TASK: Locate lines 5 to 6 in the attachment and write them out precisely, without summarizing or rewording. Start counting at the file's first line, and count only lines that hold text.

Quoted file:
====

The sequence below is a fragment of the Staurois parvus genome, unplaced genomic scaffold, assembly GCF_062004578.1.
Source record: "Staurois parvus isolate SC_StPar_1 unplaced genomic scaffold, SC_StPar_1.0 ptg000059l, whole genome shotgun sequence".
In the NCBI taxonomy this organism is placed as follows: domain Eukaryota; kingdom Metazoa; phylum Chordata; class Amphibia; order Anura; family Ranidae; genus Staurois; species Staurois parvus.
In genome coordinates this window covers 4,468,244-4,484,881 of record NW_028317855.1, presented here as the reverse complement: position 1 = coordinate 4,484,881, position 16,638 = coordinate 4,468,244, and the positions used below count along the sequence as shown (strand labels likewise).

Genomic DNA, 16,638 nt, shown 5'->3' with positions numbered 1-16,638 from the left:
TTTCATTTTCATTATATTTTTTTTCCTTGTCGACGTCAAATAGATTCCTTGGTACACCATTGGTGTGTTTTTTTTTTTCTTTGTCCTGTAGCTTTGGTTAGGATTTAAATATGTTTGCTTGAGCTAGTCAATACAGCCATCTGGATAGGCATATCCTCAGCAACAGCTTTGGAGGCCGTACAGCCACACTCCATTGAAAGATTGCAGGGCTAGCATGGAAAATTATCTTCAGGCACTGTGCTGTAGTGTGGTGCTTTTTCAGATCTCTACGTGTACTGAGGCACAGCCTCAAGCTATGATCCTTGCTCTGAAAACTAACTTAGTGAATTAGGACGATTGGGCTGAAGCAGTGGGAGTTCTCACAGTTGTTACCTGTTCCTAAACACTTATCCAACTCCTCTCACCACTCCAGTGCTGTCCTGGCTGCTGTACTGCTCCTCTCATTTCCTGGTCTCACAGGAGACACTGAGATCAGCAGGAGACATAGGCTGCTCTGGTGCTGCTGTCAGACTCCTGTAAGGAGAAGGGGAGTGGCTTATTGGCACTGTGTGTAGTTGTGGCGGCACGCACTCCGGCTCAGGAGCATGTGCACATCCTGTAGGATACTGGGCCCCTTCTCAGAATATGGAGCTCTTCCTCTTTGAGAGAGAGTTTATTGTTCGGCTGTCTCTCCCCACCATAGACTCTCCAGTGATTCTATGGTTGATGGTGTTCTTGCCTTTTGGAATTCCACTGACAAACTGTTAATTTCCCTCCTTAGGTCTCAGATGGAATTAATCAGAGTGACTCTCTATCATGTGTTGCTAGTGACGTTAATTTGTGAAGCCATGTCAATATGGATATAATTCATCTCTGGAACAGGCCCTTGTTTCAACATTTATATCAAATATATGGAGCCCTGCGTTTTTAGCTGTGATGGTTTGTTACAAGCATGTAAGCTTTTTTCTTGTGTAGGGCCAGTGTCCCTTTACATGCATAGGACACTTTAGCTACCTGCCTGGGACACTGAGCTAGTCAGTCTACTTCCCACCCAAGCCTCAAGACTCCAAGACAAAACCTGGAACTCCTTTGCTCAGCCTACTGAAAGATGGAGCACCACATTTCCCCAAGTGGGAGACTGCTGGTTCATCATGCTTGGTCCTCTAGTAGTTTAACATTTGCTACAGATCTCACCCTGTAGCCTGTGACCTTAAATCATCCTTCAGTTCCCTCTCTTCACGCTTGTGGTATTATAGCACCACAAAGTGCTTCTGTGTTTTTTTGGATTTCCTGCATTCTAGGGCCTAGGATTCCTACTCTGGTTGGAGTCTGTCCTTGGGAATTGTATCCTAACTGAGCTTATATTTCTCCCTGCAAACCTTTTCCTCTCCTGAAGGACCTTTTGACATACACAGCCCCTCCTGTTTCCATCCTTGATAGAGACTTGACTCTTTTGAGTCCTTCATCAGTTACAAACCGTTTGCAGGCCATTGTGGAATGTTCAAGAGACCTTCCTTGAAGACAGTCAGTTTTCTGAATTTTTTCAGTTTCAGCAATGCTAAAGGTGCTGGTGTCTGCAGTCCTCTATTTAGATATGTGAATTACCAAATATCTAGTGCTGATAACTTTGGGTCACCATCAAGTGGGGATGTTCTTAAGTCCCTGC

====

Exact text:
Genomic DNA, 16,638 nt, shown 5'->3' with positions numbered 1-16,638 from the left:
TTTCATTTTCATTATATTTTTTTTCCTTGTCGACGTCAAATAGATTCCTTGGTACACCATTGGTGTGTTTTTTTTTTTCTTTGTCCTGTAGCTTTGGTTAGGATTTAAATATGTTTGCTTGAGCTAGTCAATACAGCCATCTGGATAGGCATATCCTCAGCAACAGCTTTGGAGGCCGTACAGCCACACTCCATTGAAAGATTGCAGGGCTAGCATGGAAAATTATCTTCAGGCACTGTGCTGTAGTGTGGTGCTTTTTCAGATCTCTACGTGTACTGAGGCACAGCCTCAAGCTATGATCCTTGCTCTGAAAACTAACTTAGTGAATTAGGACGATTGGGCTGAAGCAGTGGGAGTTCTCACAGTTGTTACCTGTTCCTAAACACTTATCCAACTCCTCTCACCACTCCAGTGCTGTCCTGGCTGCTGTACTGCTCCTCTCATTTCCTGGTCTCACAGGAGACACTGAGATCAGCAGGAGACATAGGCTGCTCTGGTGCTGCTGTCAGACTCCTGTAAGGAGAAGGGGAGTGGCTTATTGGCACTGTGTGTAGTTGTGGCGGCACGCACTCCGGCTCAGGAGCATGTGCACATCCTGTAGGATACTGGGCCCCTTCTCAGAATATGGAGCTCTTCCTCTTTGAGAGAGAGTTTATTGTTCGGCTGTCTCTCCCCACCATAGACTCTCCAGTGATTCTATGGTTGATGGTGTTCTTGCCTTTTGGAATTCCACTGACAAACTGTTAATTTCCCTCCTTAGGTCTCAGATGGAATTAATCAGAGTGACTCTCTATCATGTGTTGCTAGTGACGTTAATTTGTGAAGCCATGTCAATATGGATATAATTCATCTCTGGAACAGGCCCTTGTTTCAACATTTATATCAAATATATGGAGCCCTGCGTTTTTAGCTGTGATGGTTTGTTACAAGCATGTAAGCTTTTTTCTTGTGTAGGGCCAGTGTCCCTTTACATGCATAGGACACTTTAGCTACCTGCCTGGGACACTGAGCTAGTCAGTCTACTTCCCACCCAAGCCTCAAGACTCCAAGACAAAACCTGGAACTCCTTTGCTCAGCCTACTGAAAGATGGAGCACCACATTTCCCCAAGTGGGAGACTGCTGGTTCATCATGCTTGGTCCTCTAGTAGTTTAACATTTGCTACAGATCTCACCCTGTAGCCTGTGACCTTAAATCATCCTTCAGTTCCCTCTCTTCACGCTTGTGGTATTATAGCACCACAAAGTGCTTCTGTGTTTTTTTGGATTTCCTGCATTCTAGGGCCTAGGATTCCTACTCTGGTTGGAGTCTGTCCTTGGGAATTGTATCCTAACTGAGCTTATATTTCTCCCTGCAAACCTTTTCCTCTCCTGAAGGACCTTTTGACATACACAGCCCCTCCTGTTTCCATCCTTGATAGAGACTTGACTCTTTTGAGTCCTTCATCAGTTACAAACCGTTTGCAGGCCATTGTGGAATGTTCAAGAGACCTTCCTTGAAGACAGTCAGTTTTCTGAATTTTTTCAGTTTCAGCAATGCTAAAGGTGCTGGTGTCTGCAGTCCTCTATTTAGATATGTGAATTACCAAATATCTAGTGCTGATAACTTTGGGTCACCATCAAGTGGGGATGTTCTTAAGTCCCTGC